IT'S TRULY a hidden tax.
As Oakland residents prepare to vote in November on a $360 annual parcel tax aimed at keeping more officers on the streets, they probably don't realize that homeowners already pay more than that in extra property taxes each year just to help fund the pensions for 1,155 retired police and firefighters and their surviving spouses.
In a sobering peek at what could lie ahead for taxpayers across California, the story of the Oakland Police and Fire Retirement System provides a stunning example of the long-term consequences when city officials offer pensions and fail to set aside adequate funds to pay for them.
For now, let's put off the debate over the merits of Measure X, the parcel tax on the November ballot. But, for that discussion, Oakland residents should know that they are still paying for pension miscalculations that began about a half-century ago -- and those payments will last at least another 16 years.
The Police and Fire Retirement System was closed to new members in 1976 when the severity of its financial troubles became apparent. Workers hired after that date were enrolled in a different retirement plan. Consequently, with one exception, all the workers in the PFRS have retired.
Theoretically, pensions should be fully funded when employees retire. Thus, the money in the system now, combined with future investment returns, should be enough to pay the pensions
But that's not the case. According to the July 1 actuarial analysis, the system should have $793 million on hand. Instead, it has $298 million, 38 percent of the necessary funds. That's despite nearly three decades of extra property tax payments to finance the system.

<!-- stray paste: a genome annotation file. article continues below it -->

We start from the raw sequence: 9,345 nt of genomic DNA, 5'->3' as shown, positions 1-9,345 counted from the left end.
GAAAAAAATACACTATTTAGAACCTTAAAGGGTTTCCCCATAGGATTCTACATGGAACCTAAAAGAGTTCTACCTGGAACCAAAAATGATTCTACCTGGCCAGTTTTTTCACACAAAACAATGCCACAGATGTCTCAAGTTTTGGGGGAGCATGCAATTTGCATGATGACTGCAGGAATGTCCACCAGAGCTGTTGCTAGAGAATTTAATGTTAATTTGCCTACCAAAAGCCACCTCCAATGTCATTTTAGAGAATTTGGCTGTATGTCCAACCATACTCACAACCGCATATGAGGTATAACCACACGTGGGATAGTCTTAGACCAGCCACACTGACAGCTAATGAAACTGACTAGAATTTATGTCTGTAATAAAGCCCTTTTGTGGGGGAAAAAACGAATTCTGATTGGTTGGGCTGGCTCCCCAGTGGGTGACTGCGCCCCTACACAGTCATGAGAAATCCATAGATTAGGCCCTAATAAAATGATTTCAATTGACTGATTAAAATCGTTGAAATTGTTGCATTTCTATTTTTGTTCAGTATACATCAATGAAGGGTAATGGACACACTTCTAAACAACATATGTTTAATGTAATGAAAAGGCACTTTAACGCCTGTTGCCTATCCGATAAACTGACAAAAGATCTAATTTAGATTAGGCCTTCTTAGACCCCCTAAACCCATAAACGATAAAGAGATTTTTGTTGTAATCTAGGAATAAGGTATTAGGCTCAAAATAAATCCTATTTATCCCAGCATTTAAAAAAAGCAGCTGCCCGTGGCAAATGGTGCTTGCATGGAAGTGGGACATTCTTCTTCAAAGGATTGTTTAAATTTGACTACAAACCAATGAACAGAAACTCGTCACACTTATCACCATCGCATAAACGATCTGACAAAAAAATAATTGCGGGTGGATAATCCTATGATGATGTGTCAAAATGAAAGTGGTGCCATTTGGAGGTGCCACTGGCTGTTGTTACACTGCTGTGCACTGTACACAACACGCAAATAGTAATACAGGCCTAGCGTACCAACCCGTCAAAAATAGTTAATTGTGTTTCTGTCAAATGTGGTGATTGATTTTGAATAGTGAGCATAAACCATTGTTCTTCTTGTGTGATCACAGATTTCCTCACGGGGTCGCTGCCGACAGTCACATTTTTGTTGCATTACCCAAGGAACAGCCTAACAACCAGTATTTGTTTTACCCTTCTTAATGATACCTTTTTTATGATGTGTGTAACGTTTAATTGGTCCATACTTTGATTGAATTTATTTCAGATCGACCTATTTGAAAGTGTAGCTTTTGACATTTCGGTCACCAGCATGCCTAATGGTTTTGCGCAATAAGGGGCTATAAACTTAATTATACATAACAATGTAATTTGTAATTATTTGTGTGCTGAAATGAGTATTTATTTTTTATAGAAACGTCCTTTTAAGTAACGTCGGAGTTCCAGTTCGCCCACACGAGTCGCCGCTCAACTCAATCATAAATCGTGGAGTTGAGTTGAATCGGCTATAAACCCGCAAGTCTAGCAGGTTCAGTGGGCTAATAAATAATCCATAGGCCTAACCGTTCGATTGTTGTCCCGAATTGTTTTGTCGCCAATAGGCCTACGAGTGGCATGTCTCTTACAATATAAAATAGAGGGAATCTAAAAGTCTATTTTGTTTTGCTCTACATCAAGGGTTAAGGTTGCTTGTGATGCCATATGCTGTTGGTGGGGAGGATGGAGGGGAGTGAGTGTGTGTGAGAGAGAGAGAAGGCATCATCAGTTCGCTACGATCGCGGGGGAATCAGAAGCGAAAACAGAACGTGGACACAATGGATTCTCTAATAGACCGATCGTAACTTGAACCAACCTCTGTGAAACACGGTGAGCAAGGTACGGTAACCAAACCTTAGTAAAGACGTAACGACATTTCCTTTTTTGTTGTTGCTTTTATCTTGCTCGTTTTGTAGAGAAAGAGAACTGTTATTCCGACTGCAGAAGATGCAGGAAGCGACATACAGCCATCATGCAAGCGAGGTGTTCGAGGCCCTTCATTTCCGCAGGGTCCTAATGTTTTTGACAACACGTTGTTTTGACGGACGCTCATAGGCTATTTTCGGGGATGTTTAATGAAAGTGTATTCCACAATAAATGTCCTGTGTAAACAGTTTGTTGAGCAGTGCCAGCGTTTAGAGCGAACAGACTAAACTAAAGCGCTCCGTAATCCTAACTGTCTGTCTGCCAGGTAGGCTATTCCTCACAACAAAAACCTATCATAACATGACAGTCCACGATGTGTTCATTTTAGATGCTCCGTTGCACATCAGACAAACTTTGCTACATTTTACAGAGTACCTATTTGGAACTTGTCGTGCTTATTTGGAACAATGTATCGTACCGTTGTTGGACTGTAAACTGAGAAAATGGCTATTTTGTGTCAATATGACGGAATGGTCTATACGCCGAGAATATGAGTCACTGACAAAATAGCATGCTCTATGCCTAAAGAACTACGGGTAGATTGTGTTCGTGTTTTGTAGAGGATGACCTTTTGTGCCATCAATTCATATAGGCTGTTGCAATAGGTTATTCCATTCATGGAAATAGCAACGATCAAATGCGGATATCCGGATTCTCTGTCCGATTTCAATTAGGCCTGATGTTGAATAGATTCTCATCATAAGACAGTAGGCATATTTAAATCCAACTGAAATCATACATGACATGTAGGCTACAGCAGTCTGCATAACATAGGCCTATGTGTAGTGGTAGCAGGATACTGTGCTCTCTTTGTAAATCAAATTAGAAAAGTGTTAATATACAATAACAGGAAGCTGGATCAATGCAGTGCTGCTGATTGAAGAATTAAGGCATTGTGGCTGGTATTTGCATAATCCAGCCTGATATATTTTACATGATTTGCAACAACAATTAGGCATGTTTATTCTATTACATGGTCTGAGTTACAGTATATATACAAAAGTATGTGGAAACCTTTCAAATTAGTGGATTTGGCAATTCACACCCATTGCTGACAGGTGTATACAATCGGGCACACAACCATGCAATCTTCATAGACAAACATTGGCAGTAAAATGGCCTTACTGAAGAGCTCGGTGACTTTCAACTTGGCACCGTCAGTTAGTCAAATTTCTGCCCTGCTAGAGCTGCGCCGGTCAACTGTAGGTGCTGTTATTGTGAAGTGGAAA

Homeowners wouldn't know from looking at their property tax bills that they have been paying extra for the Police and Fire Retirement System. A typical California bill includes a base fee of 1 percent of the assessed value of the structure and land.
On top of that, homeowners must pay their share of voter-approved debt issued by cities, schools, transit and park districts and other agencies. For Oakland property owners, that adds another 0.4 percent. Of that, slightly more than half goes to the city.
The money for the Police and Fire Retirement System comes out of the city share. Specifically, the system costs each homeowner an additional 0.1575 percent each year. On an average Oakland home, with an assessed value of $266,267, that works out to $419 a year. For the pricier $1 million homes in the hills, that's $1,575 a year.
The unusual extra charge to fund pensions for this relatively small group of retirees is more than Oakland residents pay for school bonds and far more than they pay for bonds issued by BART, the regional park district or the community college district.
The story of the Police and Fire Retirement System tax dates to its formation in 1951, when two existing retirement funds were combined to form the new system for sworn personnel. But the system ran into deep trouble. By 1976, an actuarial analysis showed the system so short of funds that the city would have needed to spend more than half its annual budget to correct the situation.